This was another discovery on the "New Fiction" shelf at the library. I've been reading about World War II this year, so it seemed worth trying. Also, I was intrigued by the idea of a book set on the island of Elba, about which I know nothing other than "Able was I...."
In an interview that I just read, Kelly Link stated that some novels are really nothing more than extended short stories. I would say that this is an accurate description of Liberation. It is a light little story about a young Italian girl, Adriana, who briefly shelters a Senegalese soldier who is part of the French Colonial forces sent to liberate Elba from the Germans. Chapters about Adriana as a 10-year-old alternate with chapters about Adriana as she is suffering from a pulmonary embolism on a train in New Jersey 60 years later. None of these chapters about the older Adriana are at all necessary or even very interesting, and no effort is made to show the transition that the character has obviously made. The book is very enjoyable when it describes Adriana, her mother, their villa with its vineyards and olive orchards, the citizens of Elba, and especially Amdu, the homesick 17-year-old Senegalese soldier who, wounded by a sniper's bullet, ends up briefly taking refuge with Adriana and her family. But it really is a short story, at heart: 100 pages of a good story, and another 100 of excess fluff.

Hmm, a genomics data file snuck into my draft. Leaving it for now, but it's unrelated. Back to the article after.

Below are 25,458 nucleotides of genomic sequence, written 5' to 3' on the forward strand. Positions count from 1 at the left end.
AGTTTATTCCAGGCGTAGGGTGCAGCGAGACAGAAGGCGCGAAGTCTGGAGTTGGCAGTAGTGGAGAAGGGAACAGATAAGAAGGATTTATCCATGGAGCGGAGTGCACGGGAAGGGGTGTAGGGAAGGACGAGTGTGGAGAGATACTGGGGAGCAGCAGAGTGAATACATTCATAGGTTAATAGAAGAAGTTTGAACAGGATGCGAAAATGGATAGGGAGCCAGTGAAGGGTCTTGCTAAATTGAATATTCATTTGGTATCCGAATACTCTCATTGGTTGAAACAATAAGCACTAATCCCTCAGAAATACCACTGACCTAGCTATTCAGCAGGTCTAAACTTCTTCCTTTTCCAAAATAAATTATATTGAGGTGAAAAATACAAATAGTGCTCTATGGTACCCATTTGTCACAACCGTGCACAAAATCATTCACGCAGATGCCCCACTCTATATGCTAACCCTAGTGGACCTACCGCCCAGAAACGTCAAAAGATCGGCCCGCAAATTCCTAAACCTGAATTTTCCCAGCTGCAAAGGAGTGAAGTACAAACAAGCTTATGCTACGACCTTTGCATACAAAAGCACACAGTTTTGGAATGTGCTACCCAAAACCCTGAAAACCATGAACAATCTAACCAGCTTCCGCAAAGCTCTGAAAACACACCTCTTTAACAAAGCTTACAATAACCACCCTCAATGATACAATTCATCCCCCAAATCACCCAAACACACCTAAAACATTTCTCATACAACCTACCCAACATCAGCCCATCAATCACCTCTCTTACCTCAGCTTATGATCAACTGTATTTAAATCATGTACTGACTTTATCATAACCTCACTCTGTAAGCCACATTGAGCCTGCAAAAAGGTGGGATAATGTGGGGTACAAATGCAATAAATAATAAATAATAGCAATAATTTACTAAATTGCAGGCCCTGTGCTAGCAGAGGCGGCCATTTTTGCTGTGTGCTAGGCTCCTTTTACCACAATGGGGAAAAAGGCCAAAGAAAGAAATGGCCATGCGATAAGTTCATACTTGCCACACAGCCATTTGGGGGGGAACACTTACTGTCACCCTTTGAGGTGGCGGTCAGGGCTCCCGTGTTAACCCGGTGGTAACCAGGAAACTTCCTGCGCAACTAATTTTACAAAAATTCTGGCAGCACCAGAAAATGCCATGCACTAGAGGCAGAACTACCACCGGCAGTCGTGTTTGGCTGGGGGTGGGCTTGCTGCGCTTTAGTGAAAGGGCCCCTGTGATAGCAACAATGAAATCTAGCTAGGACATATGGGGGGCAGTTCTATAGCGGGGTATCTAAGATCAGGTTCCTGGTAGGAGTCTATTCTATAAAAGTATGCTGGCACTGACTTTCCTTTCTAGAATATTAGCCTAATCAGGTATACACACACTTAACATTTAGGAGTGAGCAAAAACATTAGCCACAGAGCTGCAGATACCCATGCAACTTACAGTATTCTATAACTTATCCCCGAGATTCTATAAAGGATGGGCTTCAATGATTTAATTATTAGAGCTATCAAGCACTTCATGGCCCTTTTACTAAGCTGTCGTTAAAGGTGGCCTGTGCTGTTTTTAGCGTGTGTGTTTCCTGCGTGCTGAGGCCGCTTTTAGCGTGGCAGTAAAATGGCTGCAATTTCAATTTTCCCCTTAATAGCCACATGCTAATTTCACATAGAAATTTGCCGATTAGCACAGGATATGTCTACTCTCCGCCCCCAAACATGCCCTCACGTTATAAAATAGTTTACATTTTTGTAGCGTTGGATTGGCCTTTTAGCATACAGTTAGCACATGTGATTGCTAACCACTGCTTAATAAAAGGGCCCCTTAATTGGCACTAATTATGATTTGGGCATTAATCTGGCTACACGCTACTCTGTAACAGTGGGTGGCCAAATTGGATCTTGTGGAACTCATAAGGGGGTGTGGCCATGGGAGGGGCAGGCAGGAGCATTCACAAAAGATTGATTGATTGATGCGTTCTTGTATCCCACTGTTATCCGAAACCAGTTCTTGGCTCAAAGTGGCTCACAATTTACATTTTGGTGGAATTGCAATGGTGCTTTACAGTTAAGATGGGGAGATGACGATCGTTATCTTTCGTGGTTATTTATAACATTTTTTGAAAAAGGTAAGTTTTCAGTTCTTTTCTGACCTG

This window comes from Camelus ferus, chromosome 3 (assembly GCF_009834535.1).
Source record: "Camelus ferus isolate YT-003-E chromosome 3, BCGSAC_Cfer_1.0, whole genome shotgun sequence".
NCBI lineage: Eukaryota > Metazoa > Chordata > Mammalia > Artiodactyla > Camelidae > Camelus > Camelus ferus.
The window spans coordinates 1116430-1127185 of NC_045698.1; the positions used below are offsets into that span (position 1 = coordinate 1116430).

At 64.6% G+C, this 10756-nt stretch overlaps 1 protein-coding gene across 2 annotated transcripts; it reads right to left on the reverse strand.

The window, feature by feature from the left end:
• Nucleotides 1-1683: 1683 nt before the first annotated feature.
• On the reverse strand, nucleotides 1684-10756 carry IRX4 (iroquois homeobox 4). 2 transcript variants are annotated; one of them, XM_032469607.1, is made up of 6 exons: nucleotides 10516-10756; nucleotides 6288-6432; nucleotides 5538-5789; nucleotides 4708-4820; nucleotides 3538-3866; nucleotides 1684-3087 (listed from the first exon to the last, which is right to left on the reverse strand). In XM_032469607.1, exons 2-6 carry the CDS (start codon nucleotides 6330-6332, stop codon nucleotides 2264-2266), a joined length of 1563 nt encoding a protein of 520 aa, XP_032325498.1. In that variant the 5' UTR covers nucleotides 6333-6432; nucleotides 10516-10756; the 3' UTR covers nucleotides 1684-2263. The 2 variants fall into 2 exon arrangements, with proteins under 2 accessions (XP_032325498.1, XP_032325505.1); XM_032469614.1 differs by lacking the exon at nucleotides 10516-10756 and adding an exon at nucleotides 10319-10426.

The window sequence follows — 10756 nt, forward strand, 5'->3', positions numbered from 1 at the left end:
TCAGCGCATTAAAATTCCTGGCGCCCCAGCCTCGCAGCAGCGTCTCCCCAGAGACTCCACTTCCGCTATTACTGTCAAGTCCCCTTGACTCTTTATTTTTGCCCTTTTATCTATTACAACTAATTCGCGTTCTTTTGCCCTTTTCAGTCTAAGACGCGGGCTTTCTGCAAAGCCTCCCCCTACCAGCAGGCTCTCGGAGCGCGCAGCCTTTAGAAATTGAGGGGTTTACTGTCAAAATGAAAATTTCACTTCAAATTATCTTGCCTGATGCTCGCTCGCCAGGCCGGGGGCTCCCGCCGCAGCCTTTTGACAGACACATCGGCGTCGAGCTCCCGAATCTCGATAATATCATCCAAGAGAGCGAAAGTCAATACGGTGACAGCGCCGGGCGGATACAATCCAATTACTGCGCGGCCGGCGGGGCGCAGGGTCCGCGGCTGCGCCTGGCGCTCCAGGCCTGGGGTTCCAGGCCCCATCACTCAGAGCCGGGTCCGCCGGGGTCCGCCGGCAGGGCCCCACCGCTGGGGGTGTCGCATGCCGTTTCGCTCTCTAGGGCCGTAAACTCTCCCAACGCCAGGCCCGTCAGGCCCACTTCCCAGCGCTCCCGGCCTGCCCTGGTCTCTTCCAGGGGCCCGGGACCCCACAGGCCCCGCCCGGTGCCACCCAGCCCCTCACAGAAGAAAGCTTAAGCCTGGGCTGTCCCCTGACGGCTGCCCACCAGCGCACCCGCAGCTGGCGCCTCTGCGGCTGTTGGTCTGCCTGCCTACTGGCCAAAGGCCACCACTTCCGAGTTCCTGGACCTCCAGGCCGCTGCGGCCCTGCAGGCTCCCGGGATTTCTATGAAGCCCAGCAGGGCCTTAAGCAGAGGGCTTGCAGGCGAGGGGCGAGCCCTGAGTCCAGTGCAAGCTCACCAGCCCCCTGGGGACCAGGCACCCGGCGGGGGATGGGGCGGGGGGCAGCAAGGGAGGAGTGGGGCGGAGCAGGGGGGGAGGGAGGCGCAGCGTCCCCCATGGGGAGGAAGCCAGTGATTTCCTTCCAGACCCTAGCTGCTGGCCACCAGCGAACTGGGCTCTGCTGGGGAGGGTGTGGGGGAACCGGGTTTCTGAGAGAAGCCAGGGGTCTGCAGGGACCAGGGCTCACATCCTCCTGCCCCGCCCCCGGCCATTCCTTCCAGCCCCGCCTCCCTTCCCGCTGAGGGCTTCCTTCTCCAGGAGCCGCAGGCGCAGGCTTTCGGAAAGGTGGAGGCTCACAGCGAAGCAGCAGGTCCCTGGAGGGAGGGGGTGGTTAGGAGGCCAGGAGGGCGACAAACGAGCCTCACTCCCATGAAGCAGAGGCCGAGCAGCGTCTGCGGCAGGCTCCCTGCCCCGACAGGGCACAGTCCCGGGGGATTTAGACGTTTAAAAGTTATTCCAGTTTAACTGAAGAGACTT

I did not know anything about the role of the French Colonial Forces in World War II, just as I did not know much about Elba. So it's good to learn something. Now I'm going to say something unbelievably, embarrassingly silly: throughout the book I couldn't help but keep referring to the Elbans, in my mind, as the Elbonians.
You can read a long review of this book here.
(Book 21, 2006)